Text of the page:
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Posts Tagged ‘The Curse Under the Freckles by Terry Petersen’

Gratitude is the most exquisite form of courtesy. (Jacques Maritain)


I have attended fairs as a vendor, an author selling The Curse Under the Freckles, the first book in my soon-to-be-released series, The Star League Chronicles. The second book, Stinky, Rotten Threats, will be released soon.

However, I have never tried signing with a broken hand. The swelling is down enough to allow thumb and index finger to meet. I am at a health fair sponsored by a local senior center.

As I wish magic for a reader, it feels akin to a spell because each letter of every word can be read. My signature hasn’t been repeated often enough to reach celebrity status, spasmodic lines that mimic the measurement of earthquake tremors.

Blessings, however, seem to abound.

My table is in an ideal spot—one of the first seen, but it is isolated from the crowd.

My friend, G., gets a fresh cup of coffee for me. Then, later, she watches my table so I can get a sandwich. She collects samples from the booths, and then lets me browse a little as well.

The frozen gel pack I brought for my aching hand has warmed. A YMCA director replaces it with a bag of ice. The director of the senior program at the Y is especially helpful.

I’m impressed by the number of volunteers who pass by. Good, generous, people.

Broken places throb. In my hand, in life. It’s the nature of a broken place. Even in my middle-grade fiction, I don’t avoid the shattered. I suspect the contrast of darkness and light makes the beauty of kindness more striking. Perhaps even exquisite. Thanks to all the givers in the world.

 

 

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Somewhere, something incredible is waiting to be known. (Carl Sagan)

I laugh at my middle granddaughter Rebecca’s antics long after she leaves with Daddy. She loves to play with an old pair of crutches that are too big for a nine-year-old girl. Each time she has a different pretend reason why she needs them.

Today’s reason: “I have boneless disease.”

She relays the surgical procedure, including plastic-skull placement with an occasional ouch; then she rises from a chair and reaches for the crutches. The OR is our backyard. She claims that all she needs to sustain her now, besides the beloved crutches, is a house filled with medicine. She pretends to swallow the first roomful.

I smile on the outside and chuckle internally.

“You raised my daddy. You raised my daddy,” she repeats the same line with a rising chuckle. Yet, I know she wants to be just like her father.

Rebe’s daddy, Gregory Petersen, is an author and a stand-up comic. Rebe’s wit is already sharp. Moreover, she has my complete attention, and she thrives on it.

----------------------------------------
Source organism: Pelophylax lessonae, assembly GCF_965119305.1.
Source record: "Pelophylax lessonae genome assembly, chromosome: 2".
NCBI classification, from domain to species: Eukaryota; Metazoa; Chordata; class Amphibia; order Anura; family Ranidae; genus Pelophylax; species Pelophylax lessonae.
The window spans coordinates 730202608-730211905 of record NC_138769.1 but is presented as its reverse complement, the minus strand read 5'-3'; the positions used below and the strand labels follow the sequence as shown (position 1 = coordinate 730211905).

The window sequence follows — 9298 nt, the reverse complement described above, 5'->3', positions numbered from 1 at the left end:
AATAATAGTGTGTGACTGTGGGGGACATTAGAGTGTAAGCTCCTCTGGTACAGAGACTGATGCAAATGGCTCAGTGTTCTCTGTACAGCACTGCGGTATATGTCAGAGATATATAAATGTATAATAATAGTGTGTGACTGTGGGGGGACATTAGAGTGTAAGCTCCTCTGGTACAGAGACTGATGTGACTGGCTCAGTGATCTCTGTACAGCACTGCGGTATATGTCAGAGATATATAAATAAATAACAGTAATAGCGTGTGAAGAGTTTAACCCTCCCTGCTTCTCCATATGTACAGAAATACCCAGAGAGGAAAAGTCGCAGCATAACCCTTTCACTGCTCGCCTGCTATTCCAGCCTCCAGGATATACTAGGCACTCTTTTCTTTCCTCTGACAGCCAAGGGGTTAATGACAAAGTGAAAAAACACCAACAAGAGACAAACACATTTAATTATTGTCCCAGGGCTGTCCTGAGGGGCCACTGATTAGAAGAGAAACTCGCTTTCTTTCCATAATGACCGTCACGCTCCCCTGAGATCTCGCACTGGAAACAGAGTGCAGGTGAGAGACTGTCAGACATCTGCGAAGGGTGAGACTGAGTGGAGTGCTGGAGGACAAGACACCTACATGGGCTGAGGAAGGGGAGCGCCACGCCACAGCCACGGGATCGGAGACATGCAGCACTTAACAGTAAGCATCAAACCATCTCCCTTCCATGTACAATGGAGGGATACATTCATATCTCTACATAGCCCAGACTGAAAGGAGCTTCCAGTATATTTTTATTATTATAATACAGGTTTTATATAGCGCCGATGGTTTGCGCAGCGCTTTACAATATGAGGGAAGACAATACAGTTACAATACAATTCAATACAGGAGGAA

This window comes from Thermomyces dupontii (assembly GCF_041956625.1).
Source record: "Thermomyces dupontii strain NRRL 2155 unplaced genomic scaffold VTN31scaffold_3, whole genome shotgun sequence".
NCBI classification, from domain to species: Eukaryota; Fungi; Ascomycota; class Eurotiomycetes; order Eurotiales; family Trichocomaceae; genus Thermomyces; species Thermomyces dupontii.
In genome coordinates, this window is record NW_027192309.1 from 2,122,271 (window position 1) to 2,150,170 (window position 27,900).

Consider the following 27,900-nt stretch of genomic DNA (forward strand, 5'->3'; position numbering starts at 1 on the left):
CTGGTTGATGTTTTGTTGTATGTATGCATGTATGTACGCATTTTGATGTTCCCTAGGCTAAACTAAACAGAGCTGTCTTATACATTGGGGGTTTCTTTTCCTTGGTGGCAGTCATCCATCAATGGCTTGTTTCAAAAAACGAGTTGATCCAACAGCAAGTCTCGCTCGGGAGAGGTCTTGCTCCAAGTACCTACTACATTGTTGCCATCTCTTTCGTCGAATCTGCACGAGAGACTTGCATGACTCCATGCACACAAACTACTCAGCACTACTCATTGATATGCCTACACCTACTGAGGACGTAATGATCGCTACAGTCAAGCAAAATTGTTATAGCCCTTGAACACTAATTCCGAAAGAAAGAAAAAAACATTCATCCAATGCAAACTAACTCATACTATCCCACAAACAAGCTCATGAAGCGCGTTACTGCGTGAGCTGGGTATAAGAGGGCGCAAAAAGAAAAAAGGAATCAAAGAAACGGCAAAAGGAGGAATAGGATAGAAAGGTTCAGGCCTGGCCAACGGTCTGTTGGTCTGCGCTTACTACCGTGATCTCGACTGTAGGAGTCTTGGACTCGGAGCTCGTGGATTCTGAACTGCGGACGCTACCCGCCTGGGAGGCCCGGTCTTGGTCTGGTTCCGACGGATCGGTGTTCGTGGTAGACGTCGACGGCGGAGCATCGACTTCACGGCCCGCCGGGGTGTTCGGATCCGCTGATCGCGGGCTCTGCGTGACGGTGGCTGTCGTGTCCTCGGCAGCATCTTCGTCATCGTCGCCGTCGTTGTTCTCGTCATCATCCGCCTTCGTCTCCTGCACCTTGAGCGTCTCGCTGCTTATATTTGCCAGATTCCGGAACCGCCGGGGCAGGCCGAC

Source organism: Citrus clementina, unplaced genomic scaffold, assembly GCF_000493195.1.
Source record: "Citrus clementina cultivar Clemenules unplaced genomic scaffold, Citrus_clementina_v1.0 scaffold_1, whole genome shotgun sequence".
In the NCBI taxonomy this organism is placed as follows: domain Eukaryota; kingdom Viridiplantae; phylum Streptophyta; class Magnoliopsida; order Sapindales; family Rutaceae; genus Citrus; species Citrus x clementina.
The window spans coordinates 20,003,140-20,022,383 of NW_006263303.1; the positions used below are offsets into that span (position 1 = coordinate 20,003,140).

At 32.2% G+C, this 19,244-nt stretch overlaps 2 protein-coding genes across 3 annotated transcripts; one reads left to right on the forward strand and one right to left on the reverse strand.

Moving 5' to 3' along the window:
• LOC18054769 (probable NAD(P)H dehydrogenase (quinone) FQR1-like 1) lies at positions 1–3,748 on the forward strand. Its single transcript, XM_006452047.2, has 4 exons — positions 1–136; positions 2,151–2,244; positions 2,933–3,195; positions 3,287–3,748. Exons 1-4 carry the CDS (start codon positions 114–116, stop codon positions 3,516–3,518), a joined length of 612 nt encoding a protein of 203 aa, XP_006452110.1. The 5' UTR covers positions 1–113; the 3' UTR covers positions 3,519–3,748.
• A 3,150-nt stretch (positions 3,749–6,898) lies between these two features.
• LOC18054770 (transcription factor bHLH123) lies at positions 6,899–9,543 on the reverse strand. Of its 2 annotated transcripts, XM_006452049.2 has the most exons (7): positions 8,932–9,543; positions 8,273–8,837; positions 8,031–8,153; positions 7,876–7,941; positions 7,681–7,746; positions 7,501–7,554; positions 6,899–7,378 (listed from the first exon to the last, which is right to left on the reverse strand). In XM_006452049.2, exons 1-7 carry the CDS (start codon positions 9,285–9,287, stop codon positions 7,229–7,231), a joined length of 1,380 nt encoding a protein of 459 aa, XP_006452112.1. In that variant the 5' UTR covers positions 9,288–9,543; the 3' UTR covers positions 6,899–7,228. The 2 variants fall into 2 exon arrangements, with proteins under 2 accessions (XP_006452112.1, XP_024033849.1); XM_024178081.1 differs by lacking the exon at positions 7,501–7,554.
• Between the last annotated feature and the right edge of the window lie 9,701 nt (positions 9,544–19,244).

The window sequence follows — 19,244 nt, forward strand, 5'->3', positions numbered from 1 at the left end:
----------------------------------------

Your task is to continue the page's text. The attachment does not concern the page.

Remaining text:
When she is not in pretend-mode, Rebe is one-hundred percent honest. Two years ago, when I gave her a signed copy of The Curse Under the Freckles, a middle-grade fantasy, she took one look at it and asked where the pictures were. She knows I write, but she sees me as her ancient playmate.

Imagination doesn’t need to disappear with childhood. I happen to be a very old youngster.

By late spring, early summer, the sequel to my first book will appear—Stinky, Rotten, Threats. (No link yet. All is in progress.)

Chase Powers and his magic woods friends are attending summer school. Chase failed sixth grade—he studies both everyday fractions as well as how to use magical skills. His friends are self-motivated. They have natural smarts; they grew up with magic.

Of course, even school in a magical setting doesn’t follow the teacher’s plan. The adults in Chase’s family enter the woods for instruction, and Chase sees how much trouble newbies can be. Add interference from the evil Malefics… Then, Chase sees a change in the magical world he could never imagine even with the most potent tools.

Boneless disease never appears in my story. That fantasy belongs to my granddaughter.

Chase Powers is a fantasy character in a world that does not exist. However, his character thinks, feels, and acts like a twelve-year-old boy.  Anna, his friend, is a near-genius who has a knack for unintentionally getting under Chase’s skin, the way real people do sometimes.

Even so, something incredible is about to happen.  In the story, and in real life. Yes, a lot of bad news rolls off commentators’ tongues with the same tone of voice used to forecast a partly cloudy day. Ugliness is real.

However, so is beauty. A friend calls. A child draws a picture—just for Grandma, Mommy or the dog. Not all brightness comes from sun. Hope is like a seed, or a plot. You can’t tell how it will grow in the beginning.

I do hope you will bother to turn a page that promises a lead out of darkness. Of course, I would recommend my own work. However, if anyone has suggestions for inspirational titles, go for it. I am always glad to hear about a good, positive-minded book.